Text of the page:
What Will Coal Exports Mean for Bozeman Montana?
I’ve seen way more than just 40 coal trains heading west on the Burlington Northern to Seattle where the toxic mercury and arsenic laden coal will be exported to China…and that number is sure to increase with the impending approval of the Youngs Creek railroad which will move a significant amount of Wyoming’s more higher quality coal through Montana on it’s way to China.
Missoulians are concerned about this carcinogenic coal moving through their backyards. In March the Yellowstone Valley Citizens Council gathered over 100 people along with economists, government officials and railroad representative for a two-day conference which discussed the impacts of this coal traffic…while Yellowstone County Commissioners refused to discuss the impacts.
Tomorrow, the Northern Plains Resource Council will host a public meeting and panel to discuss the impacts of the increased coal train traffic traveling through Bozeman. At 7 p.m., in Bozeman’s gorgeous and recently remodeled Public Library’s large conference room, four Montana residents and energy experts will gather and offer their insight into the issue:
– Beth Kaeding, Northern Plains Resource Council: overview of the situation.
– Clint McRae, landowner near Colstrip: impacts to the land and agriculture.
– Dr. Richard Damon, retired physician: health issues and concerns.
– John Vincent, Public Service Commissioner: alternative energy options and solutions.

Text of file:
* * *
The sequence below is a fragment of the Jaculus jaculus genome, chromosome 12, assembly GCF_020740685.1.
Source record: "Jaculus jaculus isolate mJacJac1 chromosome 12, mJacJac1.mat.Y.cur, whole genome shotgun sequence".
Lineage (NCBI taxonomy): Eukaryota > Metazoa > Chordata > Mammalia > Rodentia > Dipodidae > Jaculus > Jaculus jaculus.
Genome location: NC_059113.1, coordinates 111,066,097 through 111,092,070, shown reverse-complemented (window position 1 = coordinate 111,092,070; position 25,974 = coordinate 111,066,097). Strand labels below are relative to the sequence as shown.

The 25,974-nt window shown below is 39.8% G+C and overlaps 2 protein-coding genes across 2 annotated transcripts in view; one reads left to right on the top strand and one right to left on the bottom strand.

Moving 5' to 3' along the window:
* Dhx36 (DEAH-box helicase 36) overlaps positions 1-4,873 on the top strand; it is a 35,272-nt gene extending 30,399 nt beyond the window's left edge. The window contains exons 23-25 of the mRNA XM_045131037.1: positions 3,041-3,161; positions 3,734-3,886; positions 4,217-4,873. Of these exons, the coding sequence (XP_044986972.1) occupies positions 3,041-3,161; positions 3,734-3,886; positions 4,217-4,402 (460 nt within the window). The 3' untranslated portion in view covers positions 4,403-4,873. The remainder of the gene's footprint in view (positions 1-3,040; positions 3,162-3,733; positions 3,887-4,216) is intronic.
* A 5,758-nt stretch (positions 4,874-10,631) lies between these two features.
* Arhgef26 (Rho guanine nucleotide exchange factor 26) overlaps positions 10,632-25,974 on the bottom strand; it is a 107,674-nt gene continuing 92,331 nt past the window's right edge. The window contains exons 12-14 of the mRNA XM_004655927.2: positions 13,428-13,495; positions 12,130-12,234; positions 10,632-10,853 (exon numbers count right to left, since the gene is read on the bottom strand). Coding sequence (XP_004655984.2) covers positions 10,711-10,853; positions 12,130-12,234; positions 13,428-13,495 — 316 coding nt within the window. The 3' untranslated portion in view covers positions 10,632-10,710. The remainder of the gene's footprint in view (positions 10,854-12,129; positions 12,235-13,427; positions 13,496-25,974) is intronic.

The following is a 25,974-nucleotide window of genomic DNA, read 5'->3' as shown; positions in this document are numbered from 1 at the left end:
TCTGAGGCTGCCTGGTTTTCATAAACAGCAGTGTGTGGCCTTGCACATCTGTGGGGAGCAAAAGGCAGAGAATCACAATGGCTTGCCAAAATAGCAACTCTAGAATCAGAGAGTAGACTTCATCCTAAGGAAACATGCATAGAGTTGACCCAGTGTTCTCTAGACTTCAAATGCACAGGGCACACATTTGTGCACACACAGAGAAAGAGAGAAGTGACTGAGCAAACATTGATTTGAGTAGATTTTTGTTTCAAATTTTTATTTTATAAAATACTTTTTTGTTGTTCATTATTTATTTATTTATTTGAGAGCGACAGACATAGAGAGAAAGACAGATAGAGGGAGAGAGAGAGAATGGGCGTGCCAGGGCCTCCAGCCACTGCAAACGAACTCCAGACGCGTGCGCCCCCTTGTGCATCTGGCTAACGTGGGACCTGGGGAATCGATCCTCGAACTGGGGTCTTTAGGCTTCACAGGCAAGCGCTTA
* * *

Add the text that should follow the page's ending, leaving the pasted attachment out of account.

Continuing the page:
China has notoriously dangerous and dirty mines. Just as exploitation of workers here in the U.S. in the late 1800’s resulted in unionization and regulation of the industry, Chinese workers are demanding higher pay and greater regulation. Instead, what is China doing? Seeking their coal here, at a time that the market for coal has declined in the United States. U.S. coal companies are planning to export more coal to lucrative Asian markets from the Powder River Basin of Montana and Wyoming. The most direct route is by rail to the West Coast. Across Montana.
From Beth Kaeding: “With up to 40 additional coal trains, full and empty, passing through Bozeman each day, it’s time for the community to come together to discuss what this will mean to our lives. There will be increased traffic congestion and noise as well as public safety and public health concerns that we need to understand.”
The Northern Plains Resource Council is a fine grassroots group that is comprised of ranchers and resource managers working to effectively balance economic resource development and the Montana natural resources that are the world’s treasures.
When I ask “What is Montana without i’s water?” I know that NPRC is working to ensure that none of us ever have to contemplate a Montana whose rivers aren’t something our children couldn’t enjoy.